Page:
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The hardest part about making this dress was deciding on the buttons – of all things.  It took me a week to figure that out.  I even ordered matching green buttons…which I didn’t use.  I looked through my substantial and varied button stash from Grandmothers on both sides of the family, and still nothing seemed to be ‘the one’.  This is when hubby came to the rescue.  He enjoys browsing through button collections and frequently has a good eye for my projects.  He said I needed to go with something not distracting from the rest of the dress, but extremely plain, basic, and mundane, so I picked out the cheapest bulk pack of what were labelled as “sweater buttons” at the fabric store.  I think he nailed it here.  Where I would be without his help sometimes, I don’t know.  (Don’t tell anyone that my man goes with me to the fabric store!)

Instead of choosing the high, choking, buttoned-up-to-the-top view, I chose the option that has the slot-type of neckline with buttons starting at the middle of the chest.  However, I still thought it looked a bit confining so I merely have both sides of the neckline flipped back as if they are lapels and only temporarily tacked into place.  Guess it’s a good thing after all that my cotton facing for the bodice matched with the dress so well!  I think the lapel neckline softens and lends more of a relaxed casual air to the dress (which I want) than the proper and perfect drawn cover version on the envelope.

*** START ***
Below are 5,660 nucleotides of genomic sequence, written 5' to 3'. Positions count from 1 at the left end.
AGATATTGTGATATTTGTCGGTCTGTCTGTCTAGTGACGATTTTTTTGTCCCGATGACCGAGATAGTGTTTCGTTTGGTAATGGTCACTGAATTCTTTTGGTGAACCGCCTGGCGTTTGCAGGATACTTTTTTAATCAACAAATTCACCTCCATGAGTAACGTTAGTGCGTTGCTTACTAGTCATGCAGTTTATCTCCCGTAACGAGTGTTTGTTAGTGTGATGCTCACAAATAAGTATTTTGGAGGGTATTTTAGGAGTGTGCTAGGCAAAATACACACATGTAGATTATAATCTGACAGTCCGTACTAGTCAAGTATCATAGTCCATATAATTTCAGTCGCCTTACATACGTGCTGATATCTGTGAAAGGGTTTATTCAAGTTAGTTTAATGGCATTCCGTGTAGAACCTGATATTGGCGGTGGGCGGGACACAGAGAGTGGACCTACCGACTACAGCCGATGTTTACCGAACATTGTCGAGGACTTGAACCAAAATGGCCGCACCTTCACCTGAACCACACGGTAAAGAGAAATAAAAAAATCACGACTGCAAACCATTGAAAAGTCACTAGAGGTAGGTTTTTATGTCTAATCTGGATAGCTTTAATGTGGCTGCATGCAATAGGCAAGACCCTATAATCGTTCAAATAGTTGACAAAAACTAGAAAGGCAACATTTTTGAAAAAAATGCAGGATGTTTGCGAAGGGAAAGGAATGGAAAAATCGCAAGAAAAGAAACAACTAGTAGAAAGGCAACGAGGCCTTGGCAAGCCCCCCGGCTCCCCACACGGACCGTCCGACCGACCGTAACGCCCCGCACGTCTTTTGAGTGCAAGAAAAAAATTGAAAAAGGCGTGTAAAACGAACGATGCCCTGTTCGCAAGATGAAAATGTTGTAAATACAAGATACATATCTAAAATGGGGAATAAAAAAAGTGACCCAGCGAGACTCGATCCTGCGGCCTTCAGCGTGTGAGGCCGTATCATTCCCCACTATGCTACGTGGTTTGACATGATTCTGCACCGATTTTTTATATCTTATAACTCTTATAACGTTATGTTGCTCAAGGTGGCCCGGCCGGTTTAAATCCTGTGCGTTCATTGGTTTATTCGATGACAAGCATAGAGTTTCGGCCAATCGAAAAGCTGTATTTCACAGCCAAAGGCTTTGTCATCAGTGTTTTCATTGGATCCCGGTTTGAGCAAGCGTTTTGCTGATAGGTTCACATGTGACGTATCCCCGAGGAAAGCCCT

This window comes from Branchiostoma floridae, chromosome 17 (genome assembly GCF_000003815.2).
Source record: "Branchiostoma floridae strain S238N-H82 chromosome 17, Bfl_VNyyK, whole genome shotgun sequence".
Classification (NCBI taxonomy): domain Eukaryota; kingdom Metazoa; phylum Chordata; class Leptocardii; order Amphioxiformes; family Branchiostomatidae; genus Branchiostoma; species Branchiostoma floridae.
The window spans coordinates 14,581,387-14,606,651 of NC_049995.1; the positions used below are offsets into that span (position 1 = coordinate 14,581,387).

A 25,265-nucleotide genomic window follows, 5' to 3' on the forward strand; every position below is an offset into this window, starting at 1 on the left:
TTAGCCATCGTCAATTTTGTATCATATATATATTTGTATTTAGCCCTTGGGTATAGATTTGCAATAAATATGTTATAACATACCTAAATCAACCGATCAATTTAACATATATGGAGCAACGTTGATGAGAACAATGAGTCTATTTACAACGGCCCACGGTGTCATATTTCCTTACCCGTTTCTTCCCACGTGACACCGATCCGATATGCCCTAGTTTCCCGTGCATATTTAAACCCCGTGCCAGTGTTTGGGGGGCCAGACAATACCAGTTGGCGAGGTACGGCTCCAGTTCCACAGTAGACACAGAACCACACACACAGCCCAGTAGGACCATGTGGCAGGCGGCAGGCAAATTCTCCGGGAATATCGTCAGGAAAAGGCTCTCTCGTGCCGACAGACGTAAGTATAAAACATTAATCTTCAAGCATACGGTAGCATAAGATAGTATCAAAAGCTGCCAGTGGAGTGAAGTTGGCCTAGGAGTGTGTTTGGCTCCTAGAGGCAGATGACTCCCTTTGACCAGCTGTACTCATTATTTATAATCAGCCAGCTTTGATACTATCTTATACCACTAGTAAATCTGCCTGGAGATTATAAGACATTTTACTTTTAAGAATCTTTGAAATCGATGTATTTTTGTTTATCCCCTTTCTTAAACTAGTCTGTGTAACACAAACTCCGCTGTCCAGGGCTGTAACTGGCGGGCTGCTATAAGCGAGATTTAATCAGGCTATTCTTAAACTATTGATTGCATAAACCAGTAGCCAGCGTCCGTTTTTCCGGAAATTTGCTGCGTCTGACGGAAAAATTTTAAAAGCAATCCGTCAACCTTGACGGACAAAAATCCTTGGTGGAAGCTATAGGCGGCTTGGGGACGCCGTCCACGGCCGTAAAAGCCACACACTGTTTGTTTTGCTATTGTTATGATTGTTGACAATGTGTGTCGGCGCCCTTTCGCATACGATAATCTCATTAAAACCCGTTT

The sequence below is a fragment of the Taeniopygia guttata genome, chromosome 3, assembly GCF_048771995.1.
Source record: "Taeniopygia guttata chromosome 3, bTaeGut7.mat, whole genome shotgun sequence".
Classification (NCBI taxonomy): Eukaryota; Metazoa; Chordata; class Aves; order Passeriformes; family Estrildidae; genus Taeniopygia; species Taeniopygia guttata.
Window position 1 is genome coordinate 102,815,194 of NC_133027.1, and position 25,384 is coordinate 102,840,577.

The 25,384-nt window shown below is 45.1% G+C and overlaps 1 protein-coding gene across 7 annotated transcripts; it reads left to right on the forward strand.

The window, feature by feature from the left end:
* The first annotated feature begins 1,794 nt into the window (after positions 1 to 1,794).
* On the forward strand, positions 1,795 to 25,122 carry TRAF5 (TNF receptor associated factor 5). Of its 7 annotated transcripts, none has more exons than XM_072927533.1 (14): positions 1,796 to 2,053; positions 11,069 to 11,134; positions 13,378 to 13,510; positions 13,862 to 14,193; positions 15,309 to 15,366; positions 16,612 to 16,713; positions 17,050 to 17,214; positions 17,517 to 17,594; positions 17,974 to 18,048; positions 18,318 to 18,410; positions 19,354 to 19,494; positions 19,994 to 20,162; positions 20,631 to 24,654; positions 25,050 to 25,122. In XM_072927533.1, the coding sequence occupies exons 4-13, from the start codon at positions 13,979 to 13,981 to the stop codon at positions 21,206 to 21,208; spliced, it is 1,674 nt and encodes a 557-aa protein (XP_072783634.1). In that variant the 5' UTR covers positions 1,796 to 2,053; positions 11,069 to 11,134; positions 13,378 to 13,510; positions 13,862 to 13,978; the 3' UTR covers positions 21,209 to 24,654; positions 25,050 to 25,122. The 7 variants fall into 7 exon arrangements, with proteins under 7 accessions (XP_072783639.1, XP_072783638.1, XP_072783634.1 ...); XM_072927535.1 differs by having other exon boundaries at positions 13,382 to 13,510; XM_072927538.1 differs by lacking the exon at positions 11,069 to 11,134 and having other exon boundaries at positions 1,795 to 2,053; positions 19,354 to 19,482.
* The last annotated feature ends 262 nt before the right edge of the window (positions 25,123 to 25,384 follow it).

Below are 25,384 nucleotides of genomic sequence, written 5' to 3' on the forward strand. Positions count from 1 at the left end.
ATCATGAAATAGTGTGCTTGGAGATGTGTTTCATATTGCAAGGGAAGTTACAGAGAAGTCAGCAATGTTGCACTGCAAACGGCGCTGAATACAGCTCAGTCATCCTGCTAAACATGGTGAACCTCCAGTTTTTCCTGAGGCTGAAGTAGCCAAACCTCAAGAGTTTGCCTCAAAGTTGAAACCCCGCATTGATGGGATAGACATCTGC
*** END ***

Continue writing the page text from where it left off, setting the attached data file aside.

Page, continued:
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I sort of feel bad that I did kind of copy off of the cover by using a green striped fabric.  At the same time, I don’t feel guilty.  You see, after looking around at all the versions of this same sort of style of dress (and there are lots of them believe me, dating from about early 40’s to 1950s, at this Pinterest page of mine), I realized that many of them were in a green striped fabric of some sort.  As I figure it, I am going along with a late 1940s trend, not just copying the cover to give me a good reason to use up a long-time occupant in my fabric stash, ahem.  Besides, I did find ‘proof’ that this type of ribbon seersucker was around years back.  Granted they wouldn’t have had a fabric made from polyester in the 1940s, but look at this old original 30’s dress for sale at Emily’s Vintage Vision’s Etsy shop – doesn’t that type of fabric for the bodice seem so very similar to the fabric for my dress?